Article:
“Moshfegh is among the most talented writers working. I can think of no one who writes with greater insight about isolation and the often-macabre manner in which it warps the psyche.”  Washington Independent Review of Books

“[Death in Her Hands] has an afterlife in your mind. From a distance, you can savor its trap doors.” —Dwight Garner, The New York Times

“Dark doesn’t even begin to describe Ottessa Moshfegh’s latest novel, Death in Her Hands. Try horrifying, macabre, fashionably self-referential and exceptionally well-written—a book, as the publisher’s blurb says, that asks us to consider how the stories we tell ourselves both reflect the truth and keep us blind to it. Plus, it’s got a great dog.” Associated Press

“Moshfegh’s fiction is so often coated in diamond-hard layers of cynicism; in Death in Her Hands, the cynicism is cracked. We can reach out and touch the fragile emotional core. Even as the reader can’t trust Vesta, a classic unreliable narrator, Moshfegh lets us close to her needy heart; deep down, despite her barbed tongue and her self-imposed isolation, she wants to be found.” —Huffington Post
 
Death in Her Hands is not so much about solving a death as it is about conjuring a life. In its apparent plotlessness, it posits philosophical questions about the meaning of mortality. . . . Death in Her Hands is a book that casts loneliness and freedom in unexpected lights.” —The Washington Post

“When it comes to evoking the jagged edge of contemporary anxiety there might not be a more insightful writer working today than Moshfegh. That is, if the boundless dark potential of the human psyche is your thing. If it’s not, this atmospheric, darkly comic tale of a pathologically lonely widow and the thrills lurking in her sylvan retreat might not be for you. But, sophisticated reader that you are, you’re not afraid of the dark. Right?” The Millions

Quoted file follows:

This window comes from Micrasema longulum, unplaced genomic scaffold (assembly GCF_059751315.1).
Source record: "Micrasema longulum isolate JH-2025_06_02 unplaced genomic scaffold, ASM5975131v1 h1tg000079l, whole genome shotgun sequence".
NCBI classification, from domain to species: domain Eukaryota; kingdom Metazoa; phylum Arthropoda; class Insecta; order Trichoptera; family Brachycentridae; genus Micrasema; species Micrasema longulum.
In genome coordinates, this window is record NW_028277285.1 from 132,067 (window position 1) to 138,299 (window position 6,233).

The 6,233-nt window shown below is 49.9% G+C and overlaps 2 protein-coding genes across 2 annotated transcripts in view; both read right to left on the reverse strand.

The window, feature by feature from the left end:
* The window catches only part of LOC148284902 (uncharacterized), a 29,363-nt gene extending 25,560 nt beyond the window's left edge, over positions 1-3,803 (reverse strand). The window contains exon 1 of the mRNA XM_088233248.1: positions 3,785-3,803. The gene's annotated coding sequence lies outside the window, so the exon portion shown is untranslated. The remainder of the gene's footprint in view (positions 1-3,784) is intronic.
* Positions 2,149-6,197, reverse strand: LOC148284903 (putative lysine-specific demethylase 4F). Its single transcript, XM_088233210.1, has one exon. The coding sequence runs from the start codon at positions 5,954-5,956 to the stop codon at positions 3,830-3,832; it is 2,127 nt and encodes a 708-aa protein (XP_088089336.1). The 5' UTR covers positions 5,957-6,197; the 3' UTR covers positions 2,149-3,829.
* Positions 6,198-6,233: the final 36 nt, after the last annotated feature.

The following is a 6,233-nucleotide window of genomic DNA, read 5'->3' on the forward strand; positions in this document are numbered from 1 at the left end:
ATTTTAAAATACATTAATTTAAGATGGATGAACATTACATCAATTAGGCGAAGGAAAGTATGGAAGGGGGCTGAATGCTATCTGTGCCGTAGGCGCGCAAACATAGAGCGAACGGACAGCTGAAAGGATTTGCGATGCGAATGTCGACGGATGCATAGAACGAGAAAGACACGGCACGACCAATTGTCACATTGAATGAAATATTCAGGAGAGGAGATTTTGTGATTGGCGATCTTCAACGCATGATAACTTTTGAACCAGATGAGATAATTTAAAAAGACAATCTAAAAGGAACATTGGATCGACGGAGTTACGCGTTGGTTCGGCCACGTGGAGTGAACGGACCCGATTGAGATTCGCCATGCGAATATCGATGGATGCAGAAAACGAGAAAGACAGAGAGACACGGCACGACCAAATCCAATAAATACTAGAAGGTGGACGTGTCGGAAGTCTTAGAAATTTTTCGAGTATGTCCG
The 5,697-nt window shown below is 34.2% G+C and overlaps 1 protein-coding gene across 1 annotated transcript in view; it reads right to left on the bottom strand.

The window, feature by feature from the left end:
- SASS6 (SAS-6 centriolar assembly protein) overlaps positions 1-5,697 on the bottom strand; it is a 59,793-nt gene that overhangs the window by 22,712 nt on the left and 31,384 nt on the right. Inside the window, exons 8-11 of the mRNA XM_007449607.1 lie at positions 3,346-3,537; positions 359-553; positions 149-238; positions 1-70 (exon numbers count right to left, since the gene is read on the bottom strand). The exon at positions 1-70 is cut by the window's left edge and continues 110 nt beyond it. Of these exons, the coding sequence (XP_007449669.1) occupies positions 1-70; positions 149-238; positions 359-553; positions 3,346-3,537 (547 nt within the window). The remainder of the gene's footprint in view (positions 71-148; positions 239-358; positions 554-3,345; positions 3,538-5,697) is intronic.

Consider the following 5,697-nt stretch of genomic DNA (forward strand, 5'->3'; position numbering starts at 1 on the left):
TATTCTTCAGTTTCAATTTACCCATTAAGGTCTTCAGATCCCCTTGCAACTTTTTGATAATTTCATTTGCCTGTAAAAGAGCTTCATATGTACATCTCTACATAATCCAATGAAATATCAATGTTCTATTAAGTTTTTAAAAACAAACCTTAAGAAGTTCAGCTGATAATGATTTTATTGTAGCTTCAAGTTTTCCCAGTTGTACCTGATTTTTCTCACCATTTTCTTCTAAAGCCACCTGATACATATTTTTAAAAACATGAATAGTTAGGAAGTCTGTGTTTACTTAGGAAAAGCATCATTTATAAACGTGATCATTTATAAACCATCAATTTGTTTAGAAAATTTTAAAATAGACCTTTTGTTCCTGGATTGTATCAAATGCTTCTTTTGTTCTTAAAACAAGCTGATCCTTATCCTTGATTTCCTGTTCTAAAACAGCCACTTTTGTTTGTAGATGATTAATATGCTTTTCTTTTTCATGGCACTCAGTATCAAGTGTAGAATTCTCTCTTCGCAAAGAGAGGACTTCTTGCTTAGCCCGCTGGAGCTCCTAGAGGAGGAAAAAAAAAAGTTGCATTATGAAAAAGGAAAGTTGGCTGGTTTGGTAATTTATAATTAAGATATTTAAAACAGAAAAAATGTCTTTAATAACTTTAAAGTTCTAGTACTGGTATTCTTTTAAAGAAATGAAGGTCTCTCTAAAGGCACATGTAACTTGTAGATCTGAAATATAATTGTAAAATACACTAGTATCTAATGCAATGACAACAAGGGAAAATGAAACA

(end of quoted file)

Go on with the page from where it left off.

“Moshfegh, known for her screwball subversions of genre tropes and her gleefully grotesque sensibility, here offers a thriller that glitters with jagged details and unfolds mostly inside the protagonist’s head.” The New Yorker (Briefly Noted)

“Part crime thriller, part dark comedy, and totally delightful.” —Good Housekeeping

“One of the most outstanding young literary talents working today . . . As with Eileen, [Death in Her Hands] is a book that plays with elements of crime fiction, but don’t expect a paint-by-numbers thriller that ties off neatly by the end. Dark and character-driven.” —Five Books

“This unnerving latest from Moshfegh offers a truly creepy murder mystery while commenting on our relationship to the genre itself.” —Library Journal 

“Perhaps the most jarring genre of fiction is the kind that takes you deep into the gradual unraveling of a person's mind. Moshfegh does a masterful job with Death In Her Hands, which follows a protagonist who believes she's solving a murder. The book moves seamlessly from suspenseful to horrifying, retaining the reader's attention all the while.” —Marie Claire

"Moshfegh is a novelist I will follow pretty much anywhere, even if this story’s winding path raised as many questions as it answered." Taylor Antrim, Vogue.com

“Cleverly unraveling, linguistically brilliant, and limning the limits of reality, [Death in Her Hands] will speak to fans of literary psychological suspense.” —Booklist

“From her bracing debut novel, Eileen, to her breakout 2018 hit, My Year of Rest and Relaxation, Moshfegh has perfected an enervating, claustrophobic style in which complex anti-heroines seek escape through fantasy or delusion. Her latest novel, Death in Her Hands, continues in this vein, depositing a recognizable, Moshfegh-ian protagonist into a twisting, satirical murder mystery.” —WBUR Radio

“An eerie and affecting satire of the detective novel.” —Kirkus, starred review 
 
“A much subtler, more mature book—one in which suffering is developed rather than declared.” —Bookforum

“No one’s work inspires better discussion than Ottessa Moshfegh’s. It seems that for every person who loves her work, there’s someone who completely disagrees—which is, in my opinion, one of the best things about reading.” —Bookpage